Artis-Ann , Features Writer
Ordinary Evil: A Spoonful Of Murder By J. M. Hall
Coincidences do happen. I was house sitting for a friend recently and, investigating the area, I discovered Thirsk Garden Centre. Well worth a visit with its lovely café and shop. When I got back to relax in the sunshine, I picked up my new book and it began in….Thirsk Garden Centre! Now that’s spooky.
It also appeared very early on that I recognised, even identified with, the three central characters: women of a certain age, retired teachers to boot, albeit in this case, primary school teachers. The reference to Jackie
magazine and the Banda machine which used to live in every staff room simply made me feel more at home.
There was humour certainly, but don’t disregard this novel as simply a light and entertaining read. It is thought-provoking as it explores the difficulties of living and coping with dementia...
As they enjoy their weekly meeting for 'coffee, cake and conversation', three friends naturally gravitate towards local events, that is...they indulge in gossip. Each is a wholly believable character with their own worries and niggles and the friendship is easy and relaxed. Hall allows us time to get to know them before events really get going. Thelma, is outwardly strong and practical and can always 'find the exact words the other two are fumbling for'. Childless, and married to a college professor, she fills her days with charity work - hiding a heartbreaking secret. Pat is bright and attractive, the wife of Rod, (a builder) but worries about her youngest, teenage son, Liam. Liz is a lifelong worrier with a sweet and sensitive conscience, most likely to be on hand when someone is needed 'to dispense tissues, wipes, and make gentle conversation'.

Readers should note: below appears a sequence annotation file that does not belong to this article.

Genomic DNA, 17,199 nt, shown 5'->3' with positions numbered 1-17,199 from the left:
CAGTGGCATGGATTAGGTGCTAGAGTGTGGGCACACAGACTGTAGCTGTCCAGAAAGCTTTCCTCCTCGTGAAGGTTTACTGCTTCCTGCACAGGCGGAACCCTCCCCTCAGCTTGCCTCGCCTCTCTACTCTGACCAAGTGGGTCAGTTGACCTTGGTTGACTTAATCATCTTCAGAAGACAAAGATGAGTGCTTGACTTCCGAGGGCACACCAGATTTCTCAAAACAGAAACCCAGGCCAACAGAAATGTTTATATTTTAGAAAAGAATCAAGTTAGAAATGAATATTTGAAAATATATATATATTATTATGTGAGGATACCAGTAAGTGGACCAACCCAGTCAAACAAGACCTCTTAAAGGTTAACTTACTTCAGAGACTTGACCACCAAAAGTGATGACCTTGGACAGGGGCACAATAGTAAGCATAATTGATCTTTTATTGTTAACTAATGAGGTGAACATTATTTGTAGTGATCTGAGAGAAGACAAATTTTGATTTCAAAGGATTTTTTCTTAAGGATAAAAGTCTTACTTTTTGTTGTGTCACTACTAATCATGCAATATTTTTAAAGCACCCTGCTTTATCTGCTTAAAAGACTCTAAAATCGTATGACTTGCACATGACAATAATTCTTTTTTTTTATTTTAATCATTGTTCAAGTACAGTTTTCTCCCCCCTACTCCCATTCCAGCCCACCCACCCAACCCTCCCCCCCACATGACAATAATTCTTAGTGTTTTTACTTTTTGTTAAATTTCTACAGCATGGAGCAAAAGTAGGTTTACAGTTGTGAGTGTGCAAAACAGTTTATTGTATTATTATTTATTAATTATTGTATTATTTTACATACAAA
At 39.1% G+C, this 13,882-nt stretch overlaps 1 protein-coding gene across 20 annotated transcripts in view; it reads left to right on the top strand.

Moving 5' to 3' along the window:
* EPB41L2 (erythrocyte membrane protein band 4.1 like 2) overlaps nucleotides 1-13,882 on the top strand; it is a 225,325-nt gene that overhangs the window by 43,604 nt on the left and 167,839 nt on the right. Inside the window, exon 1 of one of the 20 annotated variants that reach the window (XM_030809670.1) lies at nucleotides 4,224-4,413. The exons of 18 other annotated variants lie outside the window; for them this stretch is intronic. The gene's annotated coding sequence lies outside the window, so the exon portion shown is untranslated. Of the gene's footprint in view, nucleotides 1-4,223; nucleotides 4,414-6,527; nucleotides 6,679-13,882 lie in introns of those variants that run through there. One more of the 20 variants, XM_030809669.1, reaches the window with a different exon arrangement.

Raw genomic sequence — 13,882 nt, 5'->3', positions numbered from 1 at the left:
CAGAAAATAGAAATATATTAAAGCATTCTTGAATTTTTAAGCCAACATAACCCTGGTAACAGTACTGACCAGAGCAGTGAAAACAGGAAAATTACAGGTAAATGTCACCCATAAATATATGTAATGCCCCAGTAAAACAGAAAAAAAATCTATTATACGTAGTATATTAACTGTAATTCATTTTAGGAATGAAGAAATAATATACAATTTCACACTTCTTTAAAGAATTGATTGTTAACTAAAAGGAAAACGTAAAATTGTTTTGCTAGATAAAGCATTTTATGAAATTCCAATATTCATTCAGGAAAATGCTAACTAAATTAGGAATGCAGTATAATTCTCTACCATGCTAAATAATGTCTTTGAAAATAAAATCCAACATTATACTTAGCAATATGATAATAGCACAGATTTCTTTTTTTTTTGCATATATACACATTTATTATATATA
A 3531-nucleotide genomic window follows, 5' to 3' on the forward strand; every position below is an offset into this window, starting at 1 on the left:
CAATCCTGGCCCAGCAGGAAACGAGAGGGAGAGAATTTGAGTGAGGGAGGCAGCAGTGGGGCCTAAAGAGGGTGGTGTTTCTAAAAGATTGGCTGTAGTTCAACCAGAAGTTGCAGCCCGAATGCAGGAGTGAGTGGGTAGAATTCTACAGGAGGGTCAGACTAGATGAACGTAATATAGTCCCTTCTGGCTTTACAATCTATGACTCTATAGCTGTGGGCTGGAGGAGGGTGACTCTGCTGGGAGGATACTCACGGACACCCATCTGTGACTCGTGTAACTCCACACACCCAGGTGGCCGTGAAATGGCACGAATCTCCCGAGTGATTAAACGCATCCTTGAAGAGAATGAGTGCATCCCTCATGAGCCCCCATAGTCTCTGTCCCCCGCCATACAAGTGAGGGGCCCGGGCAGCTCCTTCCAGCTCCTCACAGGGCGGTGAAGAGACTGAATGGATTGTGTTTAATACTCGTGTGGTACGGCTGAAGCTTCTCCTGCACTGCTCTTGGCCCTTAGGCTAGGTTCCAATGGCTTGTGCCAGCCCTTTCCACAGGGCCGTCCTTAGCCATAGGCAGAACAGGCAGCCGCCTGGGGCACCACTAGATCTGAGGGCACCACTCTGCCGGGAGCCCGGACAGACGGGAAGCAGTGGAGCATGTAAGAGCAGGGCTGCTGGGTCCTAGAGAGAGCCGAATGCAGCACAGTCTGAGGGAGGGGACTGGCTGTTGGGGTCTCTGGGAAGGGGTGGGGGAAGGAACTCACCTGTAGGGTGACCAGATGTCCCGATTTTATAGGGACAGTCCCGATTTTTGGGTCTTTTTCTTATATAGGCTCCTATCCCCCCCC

On this particular Thursday, by chance, their friend and former colleague, Topsy Joy, joins them and sits down for a chat. She is with her daughter Kelly Anne who is quick to disappear when her phone rings and the three friends realise Topsy seems to be struggling with the early signs of dementia. Only a week later they are discussing Topsy’s sad and sudden death. Despite the best efforts of her daughter, the idea that 'Mum muddled' her tablets and inadvertently overdosed, while Kelly Anne was away for the weekend, doesn’t sit well with Thelma, Liz and Pat, who become unlikely investigators.
The book is gentle in tone and has a good mixture of humour, sadness, and mystery.
I loved the conversational style of dialogue, the observational comments and the asides which were almost worthy of Alan Bennett. Was the voice that of Hyacinth Bucket or Mavis Riley? It was hard to tell. There was humour certainly, but don’t disregard this novel as simply a light and entertaining read. It is thought-provoking as it explores the difficulties of living and coping with dementia; the unscrupulous 'thieving bastards' who prey on the vulnerable: the seemingly helpful voice on the phone from 'your bank', intent on defrauding decent folk of their hard-earned savings; the con man who offers to do jobs that don’t need doing for a lot of money which needs to be paid in cash. Hall explores the desperate measures some people will take to make ends meet, the rights and wrongs of justice – and the junk mail, so much of it announcing fabulous offers, but never living up to expectation. It’s all there - so many threads woven into the fabric of realistic everyday existence, and touching, in some cases poignantly, on the effect our actions can have on those around us. As Thelma often wonders, when there are no children who will look after the senior citizen trying to navigate this minefield?
The style was slow and meandering, especially at first, and I often put the book down, wondering when it would ignite, but each time, I was drawn back to pick it up to read ‘just another couple of chapters’ until I was hooked. It’s a character-based crime novel and the characters are endearing and believable. Certainly, they want to find out the truth about what happened to Topsy but there’s also a reluctance rather than a supreme self-confidence, a feeling that maybe they shouldn’t be getting involved in things about which they know nothing.
The book is gentle in tone and has a good mixture of humour, sadness, and mystery. Hall says he called upon his own experiences of looking after his father when he was suffering with dementia, and in amongst the mayhem, there is a sincerity shining through.
A Spoonful of Murder is published by Avon